The more concerning thing of late is that the Hawks haven’t fared much better at home — five of their last six games have been at Philips Arena and they’ve won just two of those.
Another thing that hasn’t helped the Hawks: injuries.
Seemingly everyone has missed game time: Dennis Schröder, Malcolm Delaney, Isaiah Taylor, DeAndre’ Bembry, Ersan Ilyasova, Luke Babbitt, Miles Plumlee and Mike Muscala — ALL of these guys have missed time due to injuries, some more than others.
This, in addition to the schedule, has really hurt the Hawks and is part of the reason — among many others — why the Hawks are 4-16.
Of course, if you’re pro ‘tanking’ then this season has been absolutely fantastic for you so far— the Hawks have played hard and lost games. If you wanted the Hawks to win as many games as possible, I’m sorry, it’s probably not getting a whole lot better (but you never know).
It’s not been a great season, so let’s do something positive — let’s hand out some first quarter awards.
Dewayne Dedmon vs. Denver Nuggets — October 27th
Amidst the return of Paul Millsap to Philips Arena and the first home game of the season, Dewayne Dedmon gave the home crowd something to cheer about with this great dunk coming out of the pick-and-roll:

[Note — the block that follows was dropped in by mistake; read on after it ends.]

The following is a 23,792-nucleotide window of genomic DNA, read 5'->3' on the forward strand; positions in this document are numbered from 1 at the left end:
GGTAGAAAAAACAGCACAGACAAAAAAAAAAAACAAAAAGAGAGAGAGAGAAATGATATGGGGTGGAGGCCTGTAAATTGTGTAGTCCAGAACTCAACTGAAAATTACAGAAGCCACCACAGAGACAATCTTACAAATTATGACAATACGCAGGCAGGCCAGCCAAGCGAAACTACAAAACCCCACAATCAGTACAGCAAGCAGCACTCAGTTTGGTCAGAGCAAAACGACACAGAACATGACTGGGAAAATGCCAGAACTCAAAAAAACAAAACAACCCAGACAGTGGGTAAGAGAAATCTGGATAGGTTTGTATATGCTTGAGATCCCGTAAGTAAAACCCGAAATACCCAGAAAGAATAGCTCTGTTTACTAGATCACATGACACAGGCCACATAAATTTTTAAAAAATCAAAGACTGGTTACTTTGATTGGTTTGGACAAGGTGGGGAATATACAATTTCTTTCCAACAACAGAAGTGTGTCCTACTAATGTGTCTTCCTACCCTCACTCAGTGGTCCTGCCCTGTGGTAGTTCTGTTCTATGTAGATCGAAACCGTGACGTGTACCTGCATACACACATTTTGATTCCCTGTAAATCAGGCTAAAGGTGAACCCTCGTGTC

Shoutout to John Collins, but most of his dunks were open while this was, sort of, on someone, and this dunk was better than John Collins’ dunk on Cedi Osman (Who?? Exactly...)
Possibly a slightly controversial choice but there hasn’t been a really definite ‘best dunk’ so far...
Malcolm Delaney on Shane Larkin vs. Boston Celtics — November 18th
Off of a Hawks turnover, Shane Larkin thinks he has an easy layup/dunk but Malcolm Delaney had other ideas...
That was a huge block, all hustle. And the fact it comes from a guard in transition rather than a big on help defense makes it so much better.
Honorable mention to John Collins and his block on Lauri Markkannen.
Dewayne Dedmon’s three-point shooting
Coming into his fifth year in the league — and his first with the Hawks — Dewayne Dedmon began to dip his feet into the three-point waters. In preseason, Dedmon hit the first three-pointer of his career but we didn’t know if it would continue when the regular season started — like Dwight Howard and that mid-range jumper...would he actually use it in proper games?